[0055] With both drift tube end cap assemblies 21, 31 in place, step 130 of method step 140 is performed by placing the signal wire under tension. This can be achieved in several ways. In some embodiments, an end of the signal wire 5 extending outside of drift tube end cap assembly 31 can be attached to a weight and hung from a pulley whilst the other end of the signal wire 5 extending outside of first drift tube end cap assembly 21 is held fixed in position under tension. In some embodiments, the signal wire first end extending outside of assembly 21 can be manually held in position under tension by gripping the signal wire first end with a pair of pliers or other gripping tool. In other embodiments, this can be achieved using an automated machine. With signal wire 5 held in tension, step 150 of setting together the first dielectric tube and the signal wire therein can then be performed.

[0056] In one embodiment, the dielectric tube is manufactured from a material, such as plastic, that is capable of being brought into a malleable/thick liquid state, with the induction of heat. In this manner, the dielectric tube and signal wire is settable together by heat crimping. Heat crimping is achieved by heating the first plastic tube to a semi-liquid state and applying an adequate force to the plastic so that a gas tight seal between sidewalls of the plastic tube and signal wire therebetween is provided. The same heat crimping process can be used to heat crimp, at a location outside the drift tube second end 30, the second plastic tube and signal wire therein together to form the gas tight seal. At this point, the drift tube is fully hermetically sealed with the signal wire securely fixed in place. In some embodiments, electrical connections to each distal end of the signal wire 5 are made by crimping each end of wire 5 to a respective electrical conductor (see electrical termination crimp 3 and electrical plug 4).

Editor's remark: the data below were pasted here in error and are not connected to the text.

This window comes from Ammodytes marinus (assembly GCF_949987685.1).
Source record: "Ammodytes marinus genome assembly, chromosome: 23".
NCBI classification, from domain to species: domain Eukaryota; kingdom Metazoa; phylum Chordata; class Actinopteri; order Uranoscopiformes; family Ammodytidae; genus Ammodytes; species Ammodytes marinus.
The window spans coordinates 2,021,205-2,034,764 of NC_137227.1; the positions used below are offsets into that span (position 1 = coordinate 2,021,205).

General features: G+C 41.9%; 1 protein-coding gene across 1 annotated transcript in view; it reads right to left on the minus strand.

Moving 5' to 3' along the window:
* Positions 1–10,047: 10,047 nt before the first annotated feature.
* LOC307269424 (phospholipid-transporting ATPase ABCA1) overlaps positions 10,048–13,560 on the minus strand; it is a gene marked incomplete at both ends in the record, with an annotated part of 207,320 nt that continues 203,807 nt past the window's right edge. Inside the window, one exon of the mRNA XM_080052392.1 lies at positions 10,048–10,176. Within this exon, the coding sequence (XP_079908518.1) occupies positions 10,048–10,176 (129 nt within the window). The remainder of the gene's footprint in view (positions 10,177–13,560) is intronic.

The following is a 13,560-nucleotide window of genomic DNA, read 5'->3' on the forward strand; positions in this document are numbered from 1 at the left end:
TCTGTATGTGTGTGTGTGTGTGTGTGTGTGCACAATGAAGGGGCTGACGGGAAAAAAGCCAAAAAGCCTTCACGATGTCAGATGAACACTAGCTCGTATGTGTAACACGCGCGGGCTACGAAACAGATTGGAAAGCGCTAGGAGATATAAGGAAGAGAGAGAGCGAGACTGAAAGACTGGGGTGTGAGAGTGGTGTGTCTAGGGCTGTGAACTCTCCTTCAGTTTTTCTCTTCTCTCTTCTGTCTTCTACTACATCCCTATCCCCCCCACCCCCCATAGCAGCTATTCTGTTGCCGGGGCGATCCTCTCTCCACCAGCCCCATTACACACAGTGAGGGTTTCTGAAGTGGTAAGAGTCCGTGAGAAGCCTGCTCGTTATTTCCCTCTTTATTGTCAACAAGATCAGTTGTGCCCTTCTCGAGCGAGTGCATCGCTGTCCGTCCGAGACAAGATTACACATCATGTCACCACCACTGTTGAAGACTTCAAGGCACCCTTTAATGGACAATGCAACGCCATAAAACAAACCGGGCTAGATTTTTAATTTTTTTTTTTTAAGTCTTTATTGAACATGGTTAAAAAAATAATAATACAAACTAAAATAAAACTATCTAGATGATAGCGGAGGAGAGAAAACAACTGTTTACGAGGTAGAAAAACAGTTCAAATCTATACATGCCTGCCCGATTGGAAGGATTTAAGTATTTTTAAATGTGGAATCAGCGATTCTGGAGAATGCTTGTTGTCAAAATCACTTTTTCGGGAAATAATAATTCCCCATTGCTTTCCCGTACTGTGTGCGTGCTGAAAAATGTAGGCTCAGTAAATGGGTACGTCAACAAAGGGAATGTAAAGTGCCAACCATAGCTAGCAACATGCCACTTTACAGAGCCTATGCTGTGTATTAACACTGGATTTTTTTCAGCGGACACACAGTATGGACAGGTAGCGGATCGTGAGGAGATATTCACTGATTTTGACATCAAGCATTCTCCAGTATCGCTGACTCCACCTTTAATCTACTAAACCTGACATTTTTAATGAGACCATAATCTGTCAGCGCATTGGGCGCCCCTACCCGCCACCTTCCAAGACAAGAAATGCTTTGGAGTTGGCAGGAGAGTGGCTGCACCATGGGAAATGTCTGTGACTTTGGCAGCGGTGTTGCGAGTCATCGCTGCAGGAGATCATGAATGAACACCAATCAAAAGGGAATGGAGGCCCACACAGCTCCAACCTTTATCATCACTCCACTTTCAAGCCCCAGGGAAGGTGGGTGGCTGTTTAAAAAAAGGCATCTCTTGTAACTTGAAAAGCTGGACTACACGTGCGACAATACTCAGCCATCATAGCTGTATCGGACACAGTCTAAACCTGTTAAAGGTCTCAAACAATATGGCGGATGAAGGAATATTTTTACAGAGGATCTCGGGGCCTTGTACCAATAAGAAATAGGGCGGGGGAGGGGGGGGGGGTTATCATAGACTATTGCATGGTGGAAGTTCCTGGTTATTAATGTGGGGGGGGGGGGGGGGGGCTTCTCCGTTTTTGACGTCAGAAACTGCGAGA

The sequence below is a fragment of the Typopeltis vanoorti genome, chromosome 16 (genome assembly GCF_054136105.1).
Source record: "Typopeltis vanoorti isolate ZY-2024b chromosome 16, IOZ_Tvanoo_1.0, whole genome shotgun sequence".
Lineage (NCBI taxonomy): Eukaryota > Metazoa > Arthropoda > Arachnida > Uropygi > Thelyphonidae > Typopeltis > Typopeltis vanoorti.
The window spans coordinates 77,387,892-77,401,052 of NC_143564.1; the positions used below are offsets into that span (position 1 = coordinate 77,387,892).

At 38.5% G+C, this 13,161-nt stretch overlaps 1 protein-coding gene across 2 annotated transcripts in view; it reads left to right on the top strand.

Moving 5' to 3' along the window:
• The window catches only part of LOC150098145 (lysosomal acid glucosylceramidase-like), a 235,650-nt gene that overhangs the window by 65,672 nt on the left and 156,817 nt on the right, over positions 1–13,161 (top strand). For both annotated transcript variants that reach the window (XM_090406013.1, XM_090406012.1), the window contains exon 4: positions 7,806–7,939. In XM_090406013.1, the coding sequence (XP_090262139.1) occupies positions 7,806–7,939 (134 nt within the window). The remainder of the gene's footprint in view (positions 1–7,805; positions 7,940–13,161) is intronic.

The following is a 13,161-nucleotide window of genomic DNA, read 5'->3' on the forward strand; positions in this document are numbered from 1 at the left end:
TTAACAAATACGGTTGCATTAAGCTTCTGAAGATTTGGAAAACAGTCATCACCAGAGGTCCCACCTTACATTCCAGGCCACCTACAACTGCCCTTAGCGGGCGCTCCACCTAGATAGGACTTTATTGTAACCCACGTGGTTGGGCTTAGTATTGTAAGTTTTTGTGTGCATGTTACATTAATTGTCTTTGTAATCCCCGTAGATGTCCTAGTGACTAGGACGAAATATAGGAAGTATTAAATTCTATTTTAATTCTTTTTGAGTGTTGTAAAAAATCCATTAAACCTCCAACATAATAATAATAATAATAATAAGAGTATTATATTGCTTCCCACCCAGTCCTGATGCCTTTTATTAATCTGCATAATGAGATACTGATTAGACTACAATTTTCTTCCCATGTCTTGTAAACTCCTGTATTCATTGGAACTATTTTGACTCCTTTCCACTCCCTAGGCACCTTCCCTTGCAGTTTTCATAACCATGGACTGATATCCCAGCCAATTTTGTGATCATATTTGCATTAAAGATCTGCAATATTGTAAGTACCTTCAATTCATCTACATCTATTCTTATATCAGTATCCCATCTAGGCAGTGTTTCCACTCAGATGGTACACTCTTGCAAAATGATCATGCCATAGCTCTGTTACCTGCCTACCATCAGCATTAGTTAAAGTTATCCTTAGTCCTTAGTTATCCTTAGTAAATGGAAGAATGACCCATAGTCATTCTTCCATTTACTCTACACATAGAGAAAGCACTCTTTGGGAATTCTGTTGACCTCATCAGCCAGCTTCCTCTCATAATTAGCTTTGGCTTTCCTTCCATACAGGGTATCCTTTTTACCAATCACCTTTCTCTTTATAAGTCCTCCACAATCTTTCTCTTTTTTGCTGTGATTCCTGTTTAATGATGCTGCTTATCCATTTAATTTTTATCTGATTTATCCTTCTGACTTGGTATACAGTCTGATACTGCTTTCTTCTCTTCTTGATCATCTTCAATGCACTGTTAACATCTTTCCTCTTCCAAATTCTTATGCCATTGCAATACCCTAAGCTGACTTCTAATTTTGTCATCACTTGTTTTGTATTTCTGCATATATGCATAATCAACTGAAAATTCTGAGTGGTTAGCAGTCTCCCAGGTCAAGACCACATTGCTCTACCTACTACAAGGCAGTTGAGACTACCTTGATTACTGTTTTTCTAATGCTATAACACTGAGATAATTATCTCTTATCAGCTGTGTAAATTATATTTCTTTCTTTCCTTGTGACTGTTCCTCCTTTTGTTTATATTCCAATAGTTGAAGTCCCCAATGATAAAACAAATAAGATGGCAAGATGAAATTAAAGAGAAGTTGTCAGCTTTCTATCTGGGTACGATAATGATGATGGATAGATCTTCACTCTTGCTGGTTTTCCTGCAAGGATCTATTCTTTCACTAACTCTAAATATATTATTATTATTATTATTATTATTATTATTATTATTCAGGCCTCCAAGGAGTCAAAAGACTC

[0057] Embodiments of the present technology will advance technology because the price point for electric feed-throughs will be reduced dramatically due to the availability and ease of application of the technology outlined. The reduction in manufacturing price will advance wire chambers used in physics for sub-atomic particle detection and tracking systems.

[0058] The feed-through created is capable of applying tension to a wire during the forming and setting process. This gives the advantage of a set location and added durability which is limited, or not possible, in other feed-through technologies. The advantage of this can improve technology by helping to create more accurate and stable sub-atomic particle detection, and tracking chambers, with a more economic price point.

[0059] In other embodiments, the dielectric tube 1 and signal wire 5 are set together by heating crimping, or other process, without the signal wire being under tension and without the signal wire extending all the way through the drift tube (see drift tube assembly 70 of FIG. 6).

[0060] According to another aspect, a method of fitting a signal wire to a gas vessel, such as a drift tube, is provided. In one embodiment, a drift tube end cap assembly is provided having a gas port integrated therein. FIGS. 7-9 illustrate views of a drift tube end cap assembly according to one embodiment. The assembly 60 is identical to the assembly 21,31, 70 of any of the embodiments but includes a gas port 11 integrated into the feedthrough wall 8. As shown in FIG. 8, gas port 11 is integrated in feedthrough wall 8 and has a generally cylindrical body bridging the compression ferrule and wall 8. Gas port 11 has a cylindrical passageway 28 which extends coaxially between the feedthrough ferrule and feedthrough wall.